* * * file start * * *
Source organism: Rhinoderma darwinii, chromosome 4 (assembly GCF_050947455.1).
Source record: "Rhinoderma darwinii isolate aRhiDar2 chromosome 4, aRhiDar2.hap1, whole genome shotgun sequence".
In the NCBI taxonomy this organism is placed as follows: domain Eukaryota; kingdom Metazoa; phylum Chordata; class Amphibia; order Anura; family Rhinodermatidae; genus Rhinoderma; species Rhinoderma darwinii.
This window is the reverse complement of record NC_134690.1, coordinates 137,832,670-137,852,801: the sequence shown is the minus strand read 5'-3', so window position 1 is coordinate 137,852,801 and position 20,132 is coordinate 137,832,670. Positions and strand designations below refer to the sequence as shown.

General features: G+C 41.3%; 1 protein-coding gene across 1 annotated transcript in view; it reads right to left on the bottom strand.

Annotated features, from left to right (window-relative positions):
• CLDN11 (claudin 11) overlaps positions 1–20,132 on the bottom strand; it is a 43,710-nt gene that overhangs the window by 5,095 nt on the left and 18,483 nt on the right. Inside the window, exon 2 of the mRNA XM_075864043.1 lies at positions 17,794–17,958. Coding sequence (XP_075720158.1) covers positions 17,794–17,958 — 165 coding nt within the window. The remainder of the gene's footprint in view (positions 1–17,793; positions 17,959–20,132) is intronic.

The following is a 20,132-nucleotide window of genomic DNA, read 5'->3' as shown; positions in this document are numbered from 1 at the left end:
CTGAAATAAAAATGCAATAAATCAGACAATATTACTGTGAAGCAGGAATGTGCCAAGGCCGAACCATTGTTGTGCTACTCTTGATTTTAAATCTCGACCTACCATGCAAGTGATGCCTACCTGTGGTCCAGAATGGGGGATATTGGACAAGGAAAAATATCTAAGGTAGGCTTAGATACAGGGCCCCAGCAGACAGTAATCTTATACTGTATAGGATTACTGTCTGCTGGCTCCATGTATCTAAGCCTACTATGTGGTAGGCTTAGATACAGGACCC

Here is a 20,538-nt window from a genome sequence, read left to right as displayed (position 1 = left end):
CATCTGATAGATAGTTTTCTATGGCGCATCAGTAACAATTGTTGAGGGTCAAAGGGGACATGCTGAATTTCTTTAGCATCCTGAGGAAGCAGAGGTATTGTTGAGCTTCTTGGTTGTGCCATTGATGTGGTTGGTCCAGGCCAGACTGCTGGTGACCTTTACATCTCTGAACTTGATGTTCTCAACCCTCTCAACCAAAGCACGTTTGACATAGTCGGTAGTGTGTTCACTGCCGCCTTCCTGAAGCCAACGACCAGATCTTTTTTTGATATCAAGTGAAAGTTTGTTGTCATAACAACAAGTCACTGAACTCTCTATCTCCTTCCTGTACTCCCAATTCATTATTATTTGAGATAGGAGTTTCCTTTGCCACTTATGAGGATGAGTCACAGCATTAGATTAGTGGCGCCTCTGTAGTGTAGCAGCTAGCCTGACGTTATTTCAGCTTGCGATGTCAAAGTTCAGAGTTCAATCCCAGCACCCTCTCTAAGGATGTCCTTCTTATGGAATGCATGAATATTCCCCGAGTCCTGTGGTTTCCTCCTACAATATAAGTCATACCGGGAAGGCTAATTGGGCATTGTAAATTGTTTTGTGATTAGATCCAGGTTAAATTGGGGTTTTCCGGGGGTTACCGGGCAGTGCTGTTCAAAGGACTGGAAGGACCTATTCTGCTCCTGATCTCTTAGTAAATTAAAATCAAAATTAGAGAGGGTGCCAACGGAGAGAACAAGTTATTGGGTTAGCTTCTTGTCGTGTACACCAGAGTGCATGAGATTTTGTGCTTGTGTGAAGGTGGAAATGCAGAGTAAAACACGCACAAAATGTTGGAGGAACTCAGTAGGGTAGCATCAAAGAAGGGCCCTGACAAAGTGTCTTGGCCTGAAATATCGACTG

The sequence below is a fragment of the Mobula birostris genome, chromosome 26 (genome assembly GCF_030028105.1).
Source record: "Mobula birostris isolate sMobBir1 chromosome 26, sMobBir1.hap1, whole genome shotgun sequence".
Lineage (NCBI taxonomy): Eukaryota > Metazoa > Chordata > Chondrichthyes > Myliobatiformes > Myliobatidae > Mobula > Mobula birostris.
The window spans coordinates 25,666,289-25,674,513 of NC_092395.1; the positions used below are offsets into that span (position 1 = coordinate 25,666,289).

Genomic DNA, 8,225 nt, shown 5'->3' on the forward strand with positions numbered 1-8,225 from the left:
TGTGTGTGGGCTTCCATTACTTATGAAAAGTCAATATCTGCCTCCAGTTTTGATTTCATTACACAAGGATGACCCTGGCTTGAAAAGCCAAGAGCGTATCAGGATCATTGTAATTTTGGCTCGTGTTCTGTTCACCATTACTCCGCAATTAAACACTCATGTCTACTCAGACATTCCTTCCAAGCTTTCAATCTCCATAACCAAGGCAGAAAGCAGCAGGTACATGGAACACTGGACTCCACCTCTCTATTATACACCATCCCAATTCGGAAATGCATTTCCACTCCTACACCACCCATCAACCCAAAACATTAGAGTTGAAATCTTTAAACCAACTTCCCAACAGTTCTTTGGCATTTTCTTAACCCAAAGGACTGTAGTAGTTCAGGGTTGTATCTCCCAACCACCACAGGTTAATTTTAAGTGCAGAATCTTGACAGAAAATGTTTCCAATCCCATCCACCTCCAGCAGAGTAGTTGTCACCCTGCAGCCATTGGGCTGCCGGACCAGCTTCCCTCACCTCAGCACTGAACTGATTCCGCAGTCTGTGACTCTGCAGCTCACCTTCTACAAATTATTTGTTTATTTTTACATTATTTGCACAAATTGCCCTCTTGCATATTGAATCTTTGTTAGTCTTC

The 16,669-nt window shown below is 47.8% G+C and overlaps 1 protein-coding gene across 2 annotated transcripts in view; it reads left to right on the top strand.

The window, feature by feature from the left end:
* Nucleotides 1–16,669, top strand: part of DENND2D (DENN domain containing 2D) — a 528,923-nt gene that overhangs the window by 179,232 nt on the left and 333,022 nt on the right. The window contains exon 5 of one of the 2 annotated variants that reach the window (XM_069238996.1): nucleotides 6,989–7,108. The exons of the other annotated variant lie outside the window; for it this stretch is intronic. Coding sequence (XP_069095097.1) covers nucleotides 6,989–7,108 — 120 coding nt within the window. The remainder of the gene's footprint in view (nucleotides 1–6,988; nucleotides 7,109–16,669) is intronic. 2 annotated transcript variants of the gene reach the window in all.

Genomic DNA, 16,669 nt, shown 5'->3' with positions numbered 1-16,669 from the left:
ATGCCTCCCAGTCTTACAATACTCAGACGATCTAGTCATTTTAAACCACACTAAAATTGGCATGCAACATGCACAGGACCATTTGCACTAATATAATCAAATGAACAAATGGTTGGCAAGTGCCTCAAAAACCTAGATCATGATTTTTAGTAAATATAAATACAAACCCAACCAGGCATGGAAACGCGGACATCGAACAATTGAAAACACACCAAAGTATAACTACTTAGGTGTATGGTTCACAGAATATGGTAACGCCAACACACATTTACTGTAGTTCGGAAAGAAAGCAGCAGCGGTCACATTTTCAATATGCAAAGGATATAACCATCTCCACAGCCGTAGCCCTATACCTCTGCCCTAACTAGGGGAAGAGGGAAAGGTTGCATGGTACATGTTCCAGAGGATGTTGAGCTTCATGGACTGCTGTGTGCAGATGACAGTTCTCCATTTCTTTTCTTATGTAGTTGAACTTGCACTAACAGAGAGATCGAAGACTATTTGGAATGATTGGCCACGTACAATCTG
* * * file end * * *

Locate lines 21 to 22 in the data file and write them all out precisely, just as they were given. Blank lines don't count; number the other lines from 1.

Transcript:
Genomic DNA, 16,669 nt, shown 5'->3' with positions numbered 1-16,669 from the left:
ATGCCTCCCAGTCTTACAATACTCAGACGATCTAGTCATTTTAAACCACACTAAAATTGGCATGCAACATGCACAGGACCATTTGCACTAATATAATCAAATGAACAAATGGTTGGCAAGTGCCTCAAAAACCTAGATCATGATTTTTAGTAAATATAAATACAAACCCAACCAGGCATGGAAACGCGGACATCGAACAATTGAAAACACACCAAAGTATAACTACTTAGGTGTATGGTTCACAGAATATGGTAACGCCAACACACATTTACTGTAGTTCGGAAAGAAAGCAGCAGCGGTCACATTTTCAATATGCAAAGGATATAACCATCTCCACAGCCGTAGCCCTATACCTCTGCCCTAACTAGGGGAAGAGGGAAAGGTTGCATGGTACATGTTCCAGAGGATGTTGAGCTTCATGGACTGCTGTGTGCAGATGACAGTTCTCCATTTCTTTTCTTATGTAGTTGAACTTGCACTAACAGAGAGATCGAAGACTATTTGGAATGATTGGCCACGTACAATCTG